language—and that imperfectly—is no doubt a bar to travel; but surely
nowhere else on the face of the globe could one find a set of young
fellows—with similar opportunities set before them—content to remain so
thoroughly untutored and untravelled; and nowhere else a set of youths
who, while professing to be men of the world, could show themselves so
absolutely unversed in the world’s ways.  But they (or some of them)
understand the lines of a yacht; and they don’t drink champagne as sweet
as they used to do; and no doubt, as they grow into middle age, they
will throw aside the crude affectations of youth, and assume a
respectable gravity of manner, and eventually become solid and
substantial pillars of the Free, U.P., and Established Churches.

This Frank Lauder was rather a favourable specimen of his class;
perhaps, in his extreme desire to ingratiate himself with Meenie, he
assumed a modesty of demeanour that was not quite natural to him.  But
his self-satisfied jocosity, his mean interpretation of human motives,
his familiarly conventional opinions in all matters connected with the
arts, could not always be hidden beneath this mask of meekness; and
Meenie’s shrewd eyes had discerned clearly of what kind he was at a very
early period of their acquaintance.  For one thing, her solitary life in
the Highlands had made of her a diligent and extensive reader; while her
association with Ronald had taught her keen independence of judgment;
and she was almost ashamed to find how absolutely unlettered this youth
was, and how he would feebly try to discover what her opinion was, in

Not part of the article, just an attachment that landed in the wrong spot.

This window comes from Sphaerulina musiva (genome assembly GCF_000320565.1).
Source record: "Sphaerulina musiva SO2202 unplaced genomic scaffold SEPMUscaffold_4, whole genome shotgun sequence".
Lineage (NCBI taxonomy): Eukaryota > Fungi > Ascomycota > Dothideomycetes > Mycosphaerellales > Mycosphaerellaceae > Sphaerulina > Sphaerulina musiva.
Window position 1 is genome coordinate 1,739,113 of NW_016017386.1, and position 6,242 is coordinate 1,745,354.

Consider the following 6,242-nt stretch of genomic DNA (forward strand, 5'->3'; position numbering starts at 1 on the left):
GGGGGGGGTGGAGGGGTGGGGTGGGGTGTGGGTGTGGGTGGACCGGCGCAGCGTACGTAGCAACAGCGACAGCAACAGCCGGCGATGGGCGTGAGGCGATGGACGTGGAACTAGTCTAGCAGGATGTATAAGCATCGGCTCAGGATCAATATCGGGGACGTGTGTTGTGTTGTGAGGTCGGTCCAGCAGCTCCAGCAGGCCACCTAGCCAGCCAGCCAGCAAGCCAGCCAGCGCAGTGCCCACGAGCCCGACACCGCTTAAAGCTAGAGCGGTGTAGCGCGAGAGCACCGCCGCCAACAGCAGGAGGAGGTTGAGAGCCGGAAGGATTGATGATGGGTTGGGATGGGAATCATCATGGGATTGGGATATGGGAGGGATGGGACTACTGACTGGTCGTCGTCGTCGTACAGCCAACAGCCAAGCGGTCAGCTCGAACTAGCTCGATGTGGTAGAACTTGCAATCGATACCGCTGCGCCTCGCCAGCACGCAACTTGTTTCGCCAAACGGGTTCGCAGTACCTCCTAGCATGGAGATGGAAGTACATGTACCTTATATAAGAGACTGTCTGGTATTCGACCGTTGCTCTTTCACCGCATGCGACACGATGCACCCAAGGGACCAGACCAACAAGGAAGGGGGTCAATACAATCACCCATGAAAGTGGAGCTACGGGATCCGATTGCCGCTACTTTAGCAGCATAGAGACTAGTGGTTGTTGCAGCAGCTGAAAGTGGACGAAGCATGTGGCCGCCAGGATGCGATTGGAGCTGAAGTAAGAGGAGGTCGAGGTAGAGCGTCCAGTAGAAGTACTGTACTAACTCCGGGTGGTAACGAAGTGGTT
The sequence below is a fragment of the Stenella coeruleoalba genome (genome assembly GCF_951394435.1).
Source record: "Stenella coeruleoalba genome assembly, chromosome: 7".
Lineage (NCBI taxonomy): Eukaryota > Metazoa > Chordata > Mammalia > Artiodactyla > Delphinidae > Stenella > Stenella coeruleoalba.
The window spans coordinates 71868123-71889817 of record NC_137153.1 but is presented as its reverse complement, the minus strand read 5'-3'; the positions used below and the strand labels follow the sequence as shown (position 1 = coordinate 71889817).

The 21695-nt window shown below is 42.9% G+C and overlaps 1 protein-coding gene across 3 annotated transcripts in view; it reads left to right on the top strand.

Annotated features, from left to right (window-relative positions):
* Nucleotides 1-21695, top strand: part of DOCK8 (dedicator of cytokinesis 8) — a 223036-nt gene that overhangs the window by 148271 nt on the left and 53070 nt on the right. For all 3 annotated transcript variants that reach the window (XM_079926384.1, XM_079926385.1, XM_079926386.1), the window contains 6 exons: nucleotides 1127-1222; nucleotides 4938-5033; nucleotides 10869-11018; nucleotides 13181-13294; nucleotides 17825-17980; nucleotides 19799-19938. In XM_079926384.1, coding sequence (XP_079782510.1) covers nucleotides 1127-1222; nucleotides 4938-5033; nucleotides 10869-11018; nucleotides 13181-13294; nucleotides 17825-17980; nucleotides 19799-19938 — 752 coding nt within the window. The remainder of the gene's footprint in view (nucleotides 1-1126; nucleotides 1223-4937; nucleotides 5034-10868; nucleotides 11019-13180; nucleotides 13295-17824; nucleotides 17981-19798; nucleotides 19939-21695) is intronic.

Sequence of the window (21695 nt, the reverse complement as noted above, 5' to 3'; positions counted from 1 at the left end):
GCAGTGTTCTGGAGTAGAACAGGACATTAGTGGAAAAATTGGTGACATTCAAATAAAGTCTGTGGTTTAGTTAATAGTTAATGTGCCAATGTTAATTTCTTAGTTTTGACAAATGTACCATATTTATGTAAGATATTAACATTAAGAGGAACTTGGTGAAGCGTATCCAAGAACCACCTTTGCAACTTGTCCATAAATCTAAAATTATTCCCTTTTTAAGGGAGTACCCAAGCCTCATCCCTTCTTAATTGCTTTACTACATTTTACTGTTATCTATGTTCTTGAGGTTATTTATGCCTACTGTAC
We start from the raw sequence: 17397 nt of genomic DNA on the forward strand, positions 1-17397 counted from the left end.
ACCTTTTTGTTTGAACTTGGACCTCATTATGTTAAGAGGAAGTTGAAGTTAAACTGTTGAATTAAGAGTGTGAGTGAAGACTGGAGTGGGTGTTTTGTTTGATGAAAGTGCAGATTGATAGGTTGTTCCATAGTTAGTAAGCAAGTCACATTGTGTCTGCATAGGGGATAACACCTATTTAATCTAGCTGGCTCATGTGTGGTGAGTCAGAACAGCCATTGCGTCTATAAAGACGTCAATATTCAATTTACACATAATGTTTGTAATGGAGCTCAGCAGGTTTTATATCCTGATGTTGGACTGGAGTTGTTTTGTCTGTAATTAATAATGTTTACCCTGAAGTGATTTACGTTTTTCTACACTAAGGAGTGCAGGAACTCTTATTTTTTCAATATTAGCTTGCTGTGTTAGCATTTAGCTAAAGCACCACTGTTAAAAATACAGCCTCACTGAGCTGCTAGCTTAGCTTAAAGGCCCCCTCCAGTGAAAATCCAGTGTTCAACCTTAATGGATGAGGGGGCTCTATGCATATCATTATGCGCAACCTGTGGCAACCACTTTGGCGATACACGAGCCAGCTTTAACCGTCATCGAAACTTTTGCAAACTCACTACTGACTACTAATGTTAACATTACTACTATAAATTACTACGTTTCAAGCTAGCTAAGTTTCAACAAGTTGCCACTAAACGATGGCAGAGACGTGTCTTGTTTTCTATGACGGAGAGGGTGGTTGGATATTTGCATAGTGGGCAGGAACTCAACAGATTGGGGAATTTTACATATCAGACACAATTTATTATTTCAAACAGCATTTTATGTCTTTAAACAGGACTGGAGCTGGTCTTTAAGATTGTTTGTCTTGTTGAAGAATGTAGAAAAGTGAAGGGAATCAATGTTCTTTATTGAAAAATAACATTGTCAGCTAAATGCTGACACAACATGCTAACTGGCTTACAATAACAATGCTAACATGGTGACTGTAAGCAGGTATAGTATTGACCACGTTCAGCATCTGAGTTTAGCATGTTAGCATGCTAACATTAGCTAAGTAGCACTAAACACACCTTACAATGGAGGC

order to express agreement with it.  That was not Ronald’s way. Ronald
took her sharply to task when she fell away from his standard—or rather
their conjoint standard—in some of her small preferences.  Even in
music, of which this young gentleman knew a little, his tastes were the
tastes of the mob.

’Why do you always get away from the room when Mr. Lauder sits down to
the piano?’ her sister said, with some touch of resentment.

’I can endure a little Offenbach,’ she answered saucily, ’when I’m
strong and in good health.  But we get a little too much of it when he
comes here.’

Of course Ronald was given to know of these visits and of their obvious
aim; but he did not seem very deeply concerned.

’You know I can’t help it, Ronald,’ she said, one morning, as they were
slowly climbing the steep little Randolph Terrace together, her hand
resting on his arm. ’I can’t tell him to go away while my sister keeps
asking him to the house.  They say that a girl can always show by her
manner when any attention is displeasing to her. Well, that depends.  I
can’t be downright rude—I am staying in my sister’s house.  And then, I